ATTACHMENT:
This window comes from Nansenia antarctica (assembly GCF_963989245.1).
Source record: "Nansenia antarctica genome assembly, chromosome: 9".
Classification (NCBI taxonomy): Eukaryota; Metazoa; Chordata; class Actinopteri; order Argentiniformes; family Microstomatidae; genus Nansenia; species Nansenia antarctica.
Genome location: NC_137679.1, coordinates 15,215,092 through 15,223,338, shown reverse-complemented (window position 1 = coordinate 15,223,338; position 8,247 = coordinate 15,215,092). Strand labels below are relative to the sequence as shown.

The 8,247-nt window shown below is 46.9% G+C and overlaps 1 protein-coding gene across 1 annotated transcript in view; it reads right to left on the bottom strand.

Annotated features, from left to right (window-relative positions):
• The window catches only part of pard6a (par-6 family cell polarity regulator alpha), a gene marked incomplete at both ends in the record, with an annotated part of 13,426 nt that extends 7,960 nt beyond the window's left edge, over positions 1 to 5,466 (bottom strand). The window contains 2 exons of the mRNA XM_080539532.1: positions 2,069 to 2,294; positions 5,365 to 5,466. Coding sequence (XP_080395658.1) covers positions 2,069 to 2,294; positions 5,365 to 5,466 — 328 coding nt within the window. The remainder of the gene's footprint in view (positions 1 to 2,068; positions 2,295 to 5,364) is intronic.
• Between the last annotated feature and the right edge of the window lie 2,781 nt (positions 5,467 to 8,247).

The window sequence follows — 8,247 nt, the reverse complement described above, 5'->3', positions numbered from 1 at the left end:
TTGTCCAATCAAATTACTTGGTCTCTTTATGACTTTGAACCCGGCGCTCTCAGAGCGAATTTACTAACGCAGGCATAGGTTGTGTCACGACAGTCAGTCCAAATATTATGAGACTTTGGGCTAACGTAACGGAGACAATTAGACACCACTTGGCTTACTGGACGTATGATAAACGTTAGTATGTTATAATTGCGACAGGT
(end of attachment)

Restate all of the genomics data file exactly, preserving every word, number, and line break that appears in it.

This window comes from Nansenia antarctica (assembly GCF_963989245.1).
Source record: "Nansenia antarctica genome assembly, chromosome: 9".
Classification (NCBI taxonomy): Eukaryota; Metazoa; Chordata; class Actinopteri; order Argentiniformes; family Microstomatidae; genus Nansenia; species Nansenia antarctica.
Genome location: NC_137679.1, coordinates 15,215,092 through 15,223,338, shown reverse-complemented (window position 1 = coordinate 15,223,338; position 8,247 = coordinate 15,215,092). Strand labels below are relative to the sequence as shown.

The 8,247-nt window shown below is 46.9% G+C and overlaps 1 protein-coding gene across 1 annotated transcript in view; it reads right to left on the bottom strand.

Annotated features, from left to right (window-relative positions):
• The window catches only part of pard6a (par-6 family cell polarity regulator alpha), a gene marked incomplete at both ends in the record, with an annotated part of 13,426 nt that extends 7,960 nt beyond the window's left edge, over positions 1 to 5,466 (bottom strand). The window contains 2 exons of the mRNA XM_080539532.1: positions 2,069 to 2,294; positions 5,365 to 5,466. Coding sequence (XP_080395658.1) covers positions 2,069 to 2,294; positions 5,365 to 5,466 — 328 coding nt within the window. The remainder of the gene's footprint in view (positions 1 to 2,068; positions 2,295 to 5,364) is intronic.
• Between the last annotated feature and the right edge of the window lie 2,781 nt (positions 5,467 to 8,247).

The window sequence follows — 8,247 nt, the reverse complement described above, 5'->3', positions numbered from 1 at the left end:
TTGTCCAATCAAATTACTTGGTCTCTTTATGACTTTGAACCCGGCGCTCTCAGAGCGAATTTACTAACGCAGGCATAGGTTGTGTCACGACAGTCAGTCCAAATATTATGAGACTTTGGGCTAACGTAACGGAGACAATTAGACACCACTTGGCTTACTGGACGTATGATAAACGTTAGTATGTTATAATTGCGACAGGT